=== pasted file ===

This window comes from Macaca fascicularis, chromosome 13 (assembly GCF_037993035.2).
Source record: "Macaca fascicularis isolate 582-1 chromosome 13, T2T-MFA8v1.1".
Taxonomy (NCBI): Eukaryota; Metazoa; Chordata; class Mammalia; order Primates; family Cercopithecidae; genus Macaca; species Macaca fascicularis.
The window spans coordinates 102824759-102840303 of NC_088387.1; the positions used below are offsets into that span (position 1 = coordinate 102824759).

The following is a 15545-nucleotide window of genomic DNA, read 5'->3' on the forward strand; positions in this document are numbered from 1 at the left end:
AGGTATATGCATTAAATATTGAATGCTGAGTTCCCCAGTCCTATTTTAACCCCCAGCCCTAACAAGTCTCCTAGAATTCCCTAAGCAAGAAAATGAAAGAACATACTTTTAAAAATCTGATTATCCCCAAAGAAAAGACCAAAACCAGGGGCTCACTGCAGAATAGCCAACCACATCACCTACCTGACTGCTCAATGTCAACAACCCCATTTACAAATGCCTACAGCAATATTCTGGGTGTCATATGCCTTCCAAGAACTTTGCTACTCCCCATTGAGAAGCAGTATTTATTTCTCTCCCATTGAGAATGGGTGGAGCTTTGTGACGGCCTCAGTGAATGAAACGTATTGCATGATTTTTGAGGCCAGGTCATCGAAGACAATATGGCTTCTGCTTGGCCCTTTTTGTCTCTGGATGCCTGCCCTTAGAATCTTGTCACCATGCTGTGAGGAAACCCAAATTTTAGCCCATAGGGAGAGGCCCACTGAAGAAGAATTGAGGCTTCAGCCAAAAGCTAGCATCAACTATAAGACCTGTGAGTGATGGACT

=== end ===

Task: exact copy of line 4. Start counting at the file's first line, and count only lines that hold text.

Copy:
The window spans coordinates 102824759-102840303 of NC_088387.1; the positions used below are offsets into that span (position 1 = coordinate 102824759).